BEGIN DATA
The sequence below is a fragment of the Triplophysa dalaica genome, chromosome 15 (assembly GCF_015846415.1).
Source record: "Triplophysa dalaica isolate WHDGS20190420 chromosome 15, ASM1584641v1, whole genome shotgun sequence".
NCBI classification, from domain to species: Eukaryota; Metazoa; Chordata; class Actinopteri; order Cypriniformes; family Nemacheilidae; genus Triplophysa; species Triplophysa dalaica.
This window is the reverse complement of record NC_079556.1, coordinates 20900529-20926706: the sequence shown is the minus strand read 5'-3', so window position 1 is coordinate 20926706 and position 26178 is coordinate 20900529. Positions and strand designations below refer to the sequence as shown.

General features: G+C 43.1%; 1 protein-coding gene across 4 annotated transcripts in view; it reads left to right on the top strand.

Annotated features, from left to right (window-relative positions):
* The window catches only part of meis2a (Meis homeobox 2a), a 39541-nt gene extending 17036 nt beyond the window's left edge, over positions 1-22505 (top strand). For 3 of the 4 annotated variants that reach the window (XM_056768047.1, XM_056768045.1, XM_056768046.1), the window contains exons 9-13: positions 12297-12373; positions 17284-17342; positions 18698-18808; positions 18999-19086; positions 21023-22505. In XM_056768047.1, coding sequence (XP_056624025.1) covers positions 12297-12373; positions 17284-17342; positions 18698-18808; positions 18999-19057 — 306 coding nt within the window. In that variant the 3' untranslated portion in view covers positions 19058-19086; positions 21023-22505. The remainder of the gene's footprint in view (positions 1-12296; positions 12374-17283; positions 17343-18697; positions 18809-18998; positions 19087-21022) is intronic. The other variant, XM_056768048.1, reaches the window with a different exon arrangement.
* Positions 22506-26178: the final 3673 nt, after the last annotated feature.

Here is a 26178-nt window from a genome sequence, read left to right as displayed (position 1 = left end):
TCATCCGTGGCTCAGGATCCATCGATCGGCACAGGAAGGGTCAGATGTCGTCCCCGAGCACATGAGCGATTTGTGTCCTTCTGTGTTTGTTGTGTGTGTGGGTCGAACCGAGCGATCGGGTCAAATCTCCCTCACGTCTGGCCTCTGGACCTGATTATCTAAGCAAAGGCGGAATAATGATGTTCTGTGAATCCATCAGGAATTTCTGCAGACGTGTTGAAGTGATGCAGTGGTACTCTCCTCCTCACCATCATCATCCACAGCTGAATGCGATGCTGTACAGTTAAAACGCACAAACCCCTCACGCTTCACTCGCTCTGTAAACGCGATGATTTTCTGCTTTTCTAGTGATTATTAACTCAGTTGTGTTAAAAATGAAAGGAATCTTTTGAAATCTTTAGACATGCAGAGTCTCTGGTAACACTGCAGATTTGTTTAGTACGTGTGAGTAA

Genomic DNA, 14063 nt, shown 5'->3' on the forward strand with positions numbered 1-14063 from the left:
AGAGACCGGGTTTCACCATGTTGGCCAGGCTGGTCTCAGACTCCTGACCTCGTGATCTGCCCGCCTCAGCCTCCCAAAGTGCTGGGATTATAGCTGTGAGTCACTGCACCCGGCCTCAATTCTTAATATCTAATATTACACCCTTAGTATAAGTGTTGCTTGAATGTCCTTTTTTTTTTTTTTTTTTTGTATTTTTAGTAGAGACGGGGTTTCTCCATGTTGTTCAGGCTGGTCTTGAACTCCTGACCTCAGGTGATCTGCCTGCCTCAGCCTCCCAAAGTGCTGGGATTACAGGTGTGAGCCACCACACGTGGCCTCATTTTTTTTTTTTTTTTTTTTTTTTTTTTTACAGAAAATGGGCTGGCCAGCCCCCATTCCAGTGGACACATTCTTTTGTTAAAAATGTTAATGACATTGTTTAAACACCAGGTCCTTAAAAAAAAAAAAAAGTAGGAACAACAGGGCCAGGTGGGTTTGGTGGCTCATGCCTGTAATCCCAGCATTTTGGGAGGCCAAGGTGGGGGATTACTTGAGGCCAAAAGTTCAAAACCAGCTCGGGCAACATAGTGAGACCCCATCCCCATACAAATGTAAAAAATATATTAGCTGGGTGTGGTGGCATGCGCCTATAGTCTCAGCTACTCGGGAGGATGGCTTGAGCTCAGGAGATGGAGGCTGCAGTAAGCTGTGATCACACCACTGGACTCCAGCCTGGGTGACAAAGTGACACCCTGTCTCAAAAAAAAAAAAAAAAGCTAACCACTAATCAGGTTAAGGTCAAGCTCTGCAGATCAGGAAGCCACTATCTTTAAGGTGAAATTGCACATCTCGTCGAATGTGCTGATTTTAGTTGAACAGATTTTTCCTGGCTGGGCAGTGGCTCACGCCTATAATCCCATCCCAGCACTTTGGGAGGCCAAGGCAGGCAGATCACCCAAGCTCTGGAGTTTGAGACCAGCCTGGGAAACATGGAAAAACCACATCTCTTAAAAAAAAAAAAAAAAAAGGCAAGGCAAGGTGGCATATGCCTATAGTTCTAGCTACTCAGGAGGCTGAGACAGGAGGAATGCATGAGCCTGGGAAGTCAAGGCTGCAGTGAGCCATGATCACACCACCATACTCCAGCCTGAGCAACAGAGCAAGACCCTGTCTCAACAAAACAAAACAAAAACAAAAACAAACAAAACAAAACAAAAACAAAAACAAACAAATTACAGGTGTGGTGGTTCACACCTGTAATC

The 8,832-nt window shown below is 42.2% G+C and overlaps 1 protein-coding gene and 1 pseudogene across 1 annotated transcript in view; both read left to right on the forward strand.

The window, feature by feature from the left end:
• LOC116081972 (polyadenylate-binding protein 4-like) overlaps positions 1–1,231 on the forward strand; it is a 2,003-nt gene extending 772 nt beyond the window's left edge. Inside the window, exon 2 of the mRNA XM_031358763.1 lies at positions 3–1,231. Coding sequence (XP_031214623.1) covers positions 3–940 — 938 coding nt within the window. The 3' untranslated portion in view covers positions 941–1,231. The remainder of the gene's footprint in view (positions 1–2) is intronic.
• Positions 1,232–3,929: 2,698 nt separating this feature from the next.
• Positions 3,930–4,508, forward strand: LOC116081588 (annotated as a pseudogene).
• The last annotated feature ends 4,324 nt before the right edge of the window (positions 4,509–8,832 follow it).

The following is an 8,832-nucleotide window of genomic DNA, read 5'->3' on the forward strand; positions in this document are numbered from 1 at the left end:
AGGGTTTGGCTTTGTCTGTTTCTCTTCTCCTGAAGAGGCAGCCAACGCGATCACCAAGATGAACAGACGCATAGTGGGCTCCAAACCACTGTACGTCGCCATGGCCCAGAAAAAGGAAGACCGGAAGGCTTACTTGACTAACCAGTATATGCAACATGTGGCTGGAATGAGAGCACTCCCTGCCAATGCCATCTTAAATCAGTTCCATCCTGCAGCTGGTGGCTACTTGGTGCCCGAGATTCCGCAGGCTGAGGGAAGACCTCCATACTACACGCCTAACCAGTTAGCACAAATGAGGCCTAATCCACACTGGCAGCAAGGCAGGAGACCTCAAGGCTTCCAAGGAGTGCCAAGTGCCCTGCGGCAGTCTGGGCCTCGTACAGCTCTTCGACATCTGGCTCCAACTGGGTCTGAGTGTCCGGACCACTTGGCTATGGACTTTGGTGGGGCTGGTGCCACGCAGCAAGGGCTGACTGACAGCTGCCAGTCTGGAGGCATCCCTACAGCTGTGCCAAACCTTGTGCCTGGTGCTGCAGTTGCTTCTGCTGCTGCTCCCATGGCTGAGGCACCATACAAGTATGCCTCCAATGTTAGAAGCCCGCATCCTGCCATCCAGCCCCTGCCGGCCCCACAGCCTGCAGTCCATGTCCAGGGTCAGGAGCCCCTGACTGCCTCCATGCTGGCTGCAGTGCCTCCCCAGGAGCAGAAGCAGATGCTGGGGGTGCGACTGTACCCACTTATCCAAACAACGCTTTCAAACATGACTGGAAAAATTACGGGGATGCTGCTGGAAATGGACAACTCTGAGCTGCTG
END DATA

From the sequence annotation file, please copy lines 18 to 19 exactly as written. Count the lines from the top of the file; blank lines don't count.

• The last annotated feature ends 4,324 nt before the right edge of the window (positions 4,509–8,832 follow it).

The following is an 8,832-nucleotide window of genomic DNA, read 5'->3' on the forward strand; positions in this document are numbered from 1 at the left end: